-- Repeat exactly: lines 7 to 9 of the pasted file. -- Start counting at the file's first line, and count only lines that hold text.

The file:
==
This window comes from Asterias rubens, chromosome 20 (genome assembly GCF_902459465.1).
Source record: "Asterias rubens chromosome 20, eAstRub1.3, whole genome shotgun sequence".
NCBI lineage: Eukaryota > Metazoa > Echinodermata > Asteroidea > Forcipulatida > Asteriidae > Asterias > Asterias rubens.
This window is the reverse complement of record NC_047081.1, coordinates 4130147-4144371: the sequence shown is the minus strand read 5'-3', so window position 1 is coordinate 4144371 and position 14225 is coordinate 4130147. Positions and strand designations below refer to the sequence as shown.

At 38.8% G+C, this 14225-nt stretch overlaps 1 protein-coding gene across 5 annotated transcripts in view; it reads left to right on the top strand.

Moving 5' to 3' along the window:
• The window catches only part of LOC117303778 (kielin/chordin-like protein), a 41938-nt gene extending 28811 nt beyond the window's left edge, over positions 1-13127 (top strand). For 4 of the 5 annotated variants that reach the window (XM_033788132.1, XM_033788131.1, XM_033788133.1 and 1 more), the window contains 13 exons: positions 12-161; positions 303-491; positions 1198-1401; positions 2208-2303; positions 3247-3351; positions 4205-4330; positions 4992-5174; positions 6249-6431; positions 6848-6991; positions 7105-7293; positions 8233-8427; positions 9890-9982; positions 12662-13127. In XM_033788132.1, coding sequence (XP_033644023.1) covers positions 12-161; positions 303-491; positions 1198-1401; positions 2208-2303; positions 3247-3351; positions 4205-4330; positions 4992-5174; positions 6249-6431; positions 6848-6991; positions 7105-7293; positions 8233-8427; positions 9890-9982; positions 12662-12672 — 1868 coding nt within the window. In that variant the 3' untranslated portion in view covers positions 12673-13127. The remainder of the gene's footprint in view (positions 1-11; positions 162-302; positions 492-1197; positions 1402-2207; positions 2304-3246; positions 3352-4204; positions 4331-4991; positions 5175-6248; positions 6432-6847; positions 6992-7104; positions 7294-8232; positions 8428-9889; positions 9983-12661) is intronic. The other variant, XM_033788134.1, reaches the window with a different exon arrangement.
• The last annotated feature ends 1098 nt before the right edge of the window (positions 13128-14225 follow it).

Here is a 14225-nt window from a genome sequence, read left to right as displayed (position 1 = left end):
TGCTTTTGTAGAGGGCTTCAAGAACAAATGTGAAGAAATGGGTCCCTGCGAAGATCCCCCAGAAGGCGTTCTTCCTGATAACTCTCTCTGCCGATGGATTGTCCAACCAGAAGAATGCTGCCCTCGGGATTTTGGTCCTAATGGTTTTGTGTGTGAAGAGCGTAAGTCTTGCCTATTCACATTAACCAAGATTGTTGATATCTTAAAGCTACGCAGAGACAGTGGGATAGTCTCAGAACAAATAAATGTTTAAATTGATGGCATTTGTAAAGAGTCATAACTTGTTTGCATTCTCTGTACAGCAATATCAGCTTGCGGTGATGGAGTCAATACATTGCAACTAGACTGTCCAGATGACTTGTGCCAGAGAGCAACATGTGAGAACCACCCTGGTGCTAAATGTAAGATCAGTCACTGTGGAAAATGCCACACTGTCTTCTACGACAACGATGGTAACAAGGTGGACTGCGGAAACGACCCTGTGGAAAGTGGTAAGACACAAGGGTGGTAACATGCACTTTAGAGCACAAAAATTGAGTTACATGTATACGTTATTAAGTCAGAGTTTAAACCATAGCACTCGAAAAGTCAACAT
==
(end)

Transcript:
• The window catches only part of LOC117303778 (kielin/chordin-like protein), a 41938-nt gene extending 28811 nt beyond the window's left edge, over positions 1-13127 (top strand). For 4 of the 5 annotated variants that reach the window (XM_033788132.1, XM_033788131.1, XM_033788133.1 and 1 more), the window contains 13 exons: positions 12-161; positions 303-491; positions 1198-1401; positions 2208-2303; positions 3247-3351; positions 4205-4330; positions 4992-5174; positions 6249-6431; positions 6848-6991; positions 7105-7293; positions 8233-8427; positions 9890-9982; positions 12662-13127. In XM_033788132.1, coding sequence (XP_033644023.1) covers positions 12-161; positions 303-491; positions 1198-1401; positions 2208-2303; positions 3247-3351; positions 4205-4330; positions 4992-5174; positions 6249-6431; positions 6848-6991; positions 7105-7293; positions 8233-8427; positions 9890-9982; positions 12662-12672 — 1868 coding nt within the window. In that variant the 3' untranslated portion in view covers positions 12673-13127. The remainder of the gene's footprint in view (positions 1-11; positions 162-302; positions 492-1197; positions 1402-2207; positions 2304-3246; positions 3352-4204; positions 4331-4991; positions 5175-6248; positions 6432-6847; positions 6992-7104; positions 7294-8232; positions 8428-9889; positions 9983-12661) is intronic. The other variant, XM_033788134.1, reaches the window with a different exon arrangement.
• The last annotated feature ends 1098 nt before the right edge of the window (positions 13128-14225 follow it).

Here is a 14225-nt window from a genome sequence, read left to right as displayed (position 1 = left end):